CORD Presidential candidate Raila Odinga yesterday said he would ignore a directive by the police boss David Kimaiyo that politicians should not discuss the issue of land.
Inspector General Kimaiyo was speaking yesterday morning at the opening of a national training workshop for election security for Independent Electoral and Boundaries Commission officials and police officers.
"Land should not be one of the issues on the campaign trail because it is so emotive and can trigger violence. All politicians should be self-respecting and should, forthwith stop dwelling on issues that will cause tensions and animosities," Kimaiyo said.
"We ask the leaders not to outdo each other on issues that are emotive, including land. They can find other issues to campaign on," Kimaiyo said.
"The 2007 elections were characterized by the worst violence since independence and we have noticed our shortcomings. In order to change, we must move away from the past way of doing things," said Kimaiyo.
But the Prime Minister insisted that land reform was an important issue that needed to be addressed in the campaigns for the March 4 elections.
"Police cannot prescribe what we should or should not discuss. The directive also negates free speech which is guaranteed in the constitution," said Raila in Migori on a campaign tour.
Raila said land reform was one of the Agenda Four issues that needed to be addressed before elections and accused a clique of frustrating the gazettement of the Land Commission.
"Uhuru and Ruto are part of the land problem in Kenya, an not the solution," said Raila. Uhuru Kenyatta and William Ruto are the presidential ticket for the Jubilee coalition while Raila is on the Cord ticket with Vice-President Kalonzo Musyoka.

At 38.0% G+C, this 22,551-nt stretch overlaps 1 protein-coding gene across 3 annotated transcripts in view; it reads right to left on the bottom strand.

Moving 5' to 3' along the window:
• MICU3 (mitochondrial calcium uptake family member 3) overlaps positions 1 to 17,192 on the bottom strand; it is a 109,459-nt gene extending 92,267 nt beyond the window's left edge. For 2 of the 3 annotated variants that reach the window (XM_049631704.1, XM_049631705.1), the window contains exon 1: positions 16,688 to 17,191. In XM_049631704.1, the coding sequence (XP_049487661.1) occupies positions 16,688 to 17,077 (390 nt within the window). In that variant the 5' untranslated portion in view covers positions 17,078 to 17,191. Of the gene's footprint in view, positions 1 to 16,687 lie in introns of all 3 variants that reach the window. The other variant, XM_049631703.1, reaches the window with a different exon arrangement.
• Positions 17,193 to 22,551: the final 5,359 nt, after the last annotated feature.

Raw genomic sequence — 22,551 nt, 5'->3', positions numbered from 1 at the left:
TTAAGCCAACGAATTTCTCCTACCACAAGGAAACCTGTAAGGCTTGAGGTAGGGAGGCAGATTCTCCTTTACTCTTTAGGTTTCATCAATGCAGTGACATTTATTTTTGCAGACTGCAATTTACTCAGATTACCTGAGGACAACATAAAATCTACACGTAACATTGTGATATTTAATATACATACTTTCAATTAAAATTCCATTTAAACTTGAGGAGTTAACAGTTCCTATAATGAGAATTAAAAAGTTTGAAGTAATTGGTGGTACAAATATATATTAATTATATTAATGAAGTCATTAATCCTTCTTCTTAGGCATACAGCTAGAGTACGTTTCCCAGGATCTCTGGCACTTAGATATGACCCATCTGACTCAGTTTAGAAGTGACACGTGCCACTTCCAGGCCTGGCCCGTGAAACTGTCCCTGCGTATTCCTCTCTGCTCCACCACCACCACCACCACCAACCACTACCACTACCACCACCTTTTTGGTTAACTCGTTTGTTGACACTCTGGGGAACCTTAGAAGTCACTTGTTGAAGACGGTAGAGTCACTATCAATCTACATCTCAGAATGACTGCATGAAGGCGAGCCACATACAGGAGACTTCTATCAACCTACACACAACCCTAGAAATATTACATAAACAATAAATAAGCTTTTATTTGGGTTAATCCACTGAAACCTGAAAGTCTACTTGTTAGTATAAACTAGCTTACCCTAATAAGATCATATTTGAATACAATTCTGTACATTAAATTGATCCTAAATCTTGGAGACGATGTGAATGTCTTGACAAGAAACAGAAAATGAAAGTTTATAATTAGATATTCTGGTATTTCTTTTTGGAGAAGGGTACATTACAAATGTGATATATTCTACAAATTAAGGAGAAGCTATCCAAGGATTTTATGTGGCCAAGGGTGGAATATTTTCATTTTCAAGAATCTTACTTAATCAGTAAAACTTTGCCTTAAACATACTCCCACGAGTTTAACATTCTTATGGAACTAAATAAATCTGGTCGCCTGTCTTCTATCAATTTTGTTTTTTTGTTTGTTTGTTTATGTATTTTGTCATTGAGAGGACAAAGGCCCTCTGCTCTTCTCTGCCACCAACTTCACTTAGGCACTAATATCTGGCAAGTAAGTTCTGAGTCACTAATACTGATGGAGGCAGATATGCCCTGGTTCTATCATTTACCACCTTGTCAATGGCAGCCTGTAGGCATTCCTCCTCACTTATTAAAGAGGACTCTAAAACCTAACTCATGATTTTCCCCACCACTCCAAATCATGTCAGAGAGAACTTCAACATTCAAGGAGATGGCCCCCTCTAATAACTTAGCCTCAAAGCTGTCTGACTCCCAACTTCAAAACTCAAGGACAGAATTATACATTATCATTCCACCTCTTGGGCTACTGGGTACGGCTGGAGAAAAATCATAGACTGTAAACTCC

Uhuru's spokesman Munyori Buku welcomed the police directive. He said politicians should state how they will tackle the land issue instead of using it to propagate hate against the Jubilee presidential candidate.
"Mr Kenyatta has never politicized land. Those who have done so are known and are Raila Odinga and Moses Wetang'ula. The Inspector General has done the right thing to demand that only politicians with sober minds discuss land issues," Buku told The Star.
"There are institutions formulated expressly to handle cases of injustice concerning land," National Cohesion and Integration Commission chairman Mzalendo Kibunjia said on Monday.
"We must not accept leaders who make careless comments on the basis of issues touching on historical injustice such as land." The Raila Odinga Presidential Campaign chief Eliud Owalo accused the Jubilee coalition of trying to stifle debate.
"The resolution of historical injustices and land issues are central to bringing lasting peace and national cohesion in Kenya and every presidential aspirant must explain to Kenyans their ability to resolve these issues. These warnings are a clear intention by a section of government to censor debate in the presidential campaign and protect some presidential aspirants from public scrutiny," Owalo said in a statement.